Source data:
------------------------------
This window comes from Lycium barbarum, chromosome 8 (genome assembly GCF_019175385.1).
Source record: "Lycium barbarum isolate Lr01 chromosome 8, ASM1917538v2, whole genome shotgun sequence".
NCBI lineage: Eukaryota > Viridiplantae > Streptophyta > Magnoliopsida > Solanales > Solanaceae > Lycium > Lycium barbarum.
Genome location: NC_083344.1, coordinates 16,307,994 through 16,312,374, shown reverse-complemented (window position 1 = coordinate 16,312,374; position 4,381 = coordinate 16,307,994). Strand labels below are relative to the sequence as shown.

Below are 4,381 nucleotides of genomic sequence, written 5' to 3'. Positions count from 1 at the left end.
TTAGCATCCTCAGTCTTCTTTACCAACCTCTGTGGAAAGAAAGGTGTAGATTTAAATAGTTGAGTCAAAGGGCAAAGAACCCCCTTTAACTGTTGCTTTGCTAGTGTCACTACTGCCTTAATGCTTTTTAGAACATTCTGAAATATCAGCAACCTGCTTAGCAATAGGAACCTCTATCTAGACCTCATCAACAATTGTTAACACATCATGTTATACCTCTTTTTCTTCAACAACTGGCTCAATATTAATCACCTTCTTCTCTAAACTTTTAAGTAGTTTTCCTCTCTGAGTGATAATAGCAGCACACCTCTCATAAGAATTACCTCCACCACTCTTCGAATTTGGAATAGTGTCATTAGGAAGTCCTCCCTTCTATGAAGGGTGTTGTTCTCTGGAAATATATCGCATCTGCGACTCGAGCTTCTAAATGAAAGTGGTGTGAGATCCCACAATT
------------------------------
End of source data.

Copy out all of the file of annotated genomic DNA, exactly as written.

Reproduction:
This window comes from Lycium barbarum, chromosome 8 (genome assembly GCF_019175385.1).
Source record: "Lycium barbarum isolate Lr01 chromosome 8, ASM1917538v2, whole genome shotgun sequence".
NCBI lineage: Eukaryota > Viridiplantae > Streptophyta > Magnoliopsida > Solanales > Solanaceae > Lycium > Lycium barbarum.
Genome location: NC_083344.1, coordinates 16,307,994 through 16,312,374, shown reverse-complemented (window position 1 = coordinate 16,312,374; position 4,381 = coordinate 16,307,994). Strand labels below are relative to the sequence as shown.

Below are 4,381 nucleotides of genomic sequence, written 5' to 3'. Positions count from 1 at the left end.
TTAGCATCCTCAGTCTTCTTTACCAACCTCTGTGGAAAGAAAGGTGTAGATTTAAATAGTTGAGTCAAAGGGCAAAGAACCCCCTTTAACTGTTGCTTTGCTAGTGTCACTACTGCCTTAATGCTTTTTAGAACATTCTGAAATATCAGCAACCTGCTTAGCAATAGGAACCTCTATCTAGACCTCATCAACAATTGTTAACACATCATGTTATACCTCTTTTTCTTCAACAACTGGCTCAATATTAATCACCTTCTTCTCTAAACTTTTAAGTAGTTTTCCTCTCTGAGTGATAATAGCAGCACACCTCTCATAAGAATTACCTCCACCACTCTTCGAATTTGGAATAGTGTCATTAGGAAGTCCTCCCTTCTATGAAGGGTGTTGTTCTCTGGAAATATATCGCATCTGCGACTCGAGCTTCTAAATGAAAGTGGTGTGAGATCCCACAATT